How do children learn language? How does language shape thought—and how does thought shape language? 

Linguistics—which studies the structure of language—scientifically examines how we create messages in our minds, and how we put together sounds and symbols to convey those messages in ways that create meaning and understanding for ourselves and others.

  • How language works, including syntax, phonetics, word origins, and grammar
  • Analyzing and studying how and why people use language the way they do
  • Experiencing and studying languages in different contexts, cultures, and countries
  • Diagramming sentences written in unfamiliar languages
Anthropology
Cognitive science
Computer science
English
Government
History
• Languages: Chinese, Classics, French, German, Japanese, Russian, Spanish
• Math-Computer Science
• Music performance
Philosophy

 

 

Life After Lawrence

Lawrentians can enjoy careers in...

Foreign service, speech language therapy, software engineering and technology (e.g., natural language processing, speech recognition), education (secondary and higher ed), consulting, business, government, law, medicine

Recent employers include...

Accenture, Epic Systems, French Cultural Embassy, Minneapolis Public Schools, UNISYS, Apple, Teach for America, Broadcast Interactive Media, VoiceBox Technologies, Waseda University, IBM, U.S. Department of Defense


Lawrentians can earn advanced degrees in...

Linguistics, Cognitive Science, Law, Physical science, English, Computer Science, Teaching English as a Second Language

Recent schools include...

Iowa, Georgetown, Johns Hopkins, Massachusetts, Minnesota, Princeton, Wisconsin

 

 

Experience intentional interdisciplinarity

Our linguistics professors come from many academic disciplines—anthropology, education, philosophy, psychology and several language departments—giving you a broad and deep approach to the power of language, through courses like Language and Discrimination, Philosophy of Language, and Psycholinguistics.

 

Immerse yourself in linguistic diversity in London

Through the Lawrence London Centre, you can spend a term in one of the world’s great cities, which will be your laboratory to study how social forces influence language, and how languages influence social structure.

 

Read the "tea leaves"

Strengthen your bond with fellow linguistics students and faculty at our weekly Linguistics Tea, where you might be as likely to discuss linguistic theory as you may be to discuss the plot holes in the latest Netflix binge-watch.

 

Get a personal approach

After Introduction to Linguistics—a popular class at Lawrence that fulfills a general education requirement—class sizes are intentionally small (average size: 10), and tailored to the roughly 20 students who major in linguistics each year, assuring you excellent access to your professors.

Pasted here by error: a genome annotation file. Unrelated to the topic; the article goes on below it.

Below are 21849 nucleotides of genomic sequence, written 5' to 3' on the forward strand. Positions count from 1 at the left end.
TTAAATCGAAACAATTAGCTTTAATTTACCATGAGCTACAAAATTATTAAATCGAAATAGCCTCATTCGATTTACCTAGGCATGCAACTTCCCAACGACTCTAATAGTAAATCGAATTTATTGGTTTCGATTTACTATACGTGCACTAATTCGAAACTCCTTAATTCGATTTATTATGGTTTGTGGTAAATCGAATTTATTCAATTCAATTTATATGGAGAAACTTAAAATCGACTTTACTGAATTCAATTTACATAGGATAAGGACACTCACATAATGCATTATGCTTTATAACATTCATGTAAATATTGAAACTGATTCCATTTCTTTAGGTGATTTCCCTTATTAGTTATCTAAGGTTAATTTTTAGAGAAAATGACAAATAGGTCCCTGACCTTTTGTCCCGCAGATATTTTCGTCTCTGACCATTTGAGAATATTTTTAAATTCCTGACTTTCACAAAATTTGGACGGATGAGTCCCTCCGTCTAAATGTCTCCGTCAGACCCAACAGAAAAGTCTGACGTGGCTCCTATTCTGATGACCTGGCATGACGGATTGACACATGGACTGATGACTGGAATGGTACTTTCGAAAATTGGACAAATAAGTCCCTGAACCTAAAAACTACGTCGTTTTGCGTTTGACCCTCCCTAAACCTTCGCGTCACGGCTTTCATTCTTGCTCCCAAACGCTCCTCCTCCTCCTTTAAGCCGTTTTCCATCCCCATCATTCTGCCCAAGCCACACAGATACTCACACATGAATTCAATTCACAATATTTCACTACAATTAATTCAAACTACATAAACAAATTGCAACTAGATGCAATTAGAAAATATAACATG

Components of the Major

  • Introduction to Linguistics
  • Two of the following introductory courses: Lexical Semantics; Syntax; Phonology; or Morphology
Two of the following: Philosophy of Language; How to Do Things With Words; Topics in Logic; Cognitive Linguistics
  • Four electives from linguistics or computer science
  • Additional language study
  • Linguistics Senior Seminar

Course descriptions and more courses

The Chandler Senior Experience

For your Senior Experience, you will complete your senior seminar in linguistics along with an independent study that you can complete with a faculty advisor over one, two, or three terms (based largely on your research needs). Your linguistics Senior Experience will culminate in a research paper and oral presentation to faculty and students.  Linguistics majors with double-majors in other fields (e.g., language, anthropology or psychology), typically combine their interests into one Senior Experience. (One particularly creative student completed a project that served as his senior experience for three majors: music theory, Russian studies and linguistics.)
 

Recent Senior Experiences include:

 

Native and non-native perceptions of pre-velar /æ/-raising in Wisconsin English

English-Spanish Code-switching in Bilingual Blogs: Patterns among native English speakers living abroad

What Did You Call That? An Examination of English Names Transliterated into Chinese
 

Machine Translation in the Connectionist Framework

Dajare: A Linguistic Analysis of Japanese Wordplay

Conceptual Metaphor and Framing in the State of the Union and Republican Rebuttal
 

Shakespeare in Russian: Problems and Solutions in Cross-Cultural Translation

Courtroom Narratives: The Lawyers as Storytellers

Gender Differences in Scientific Writing

 

Faculty

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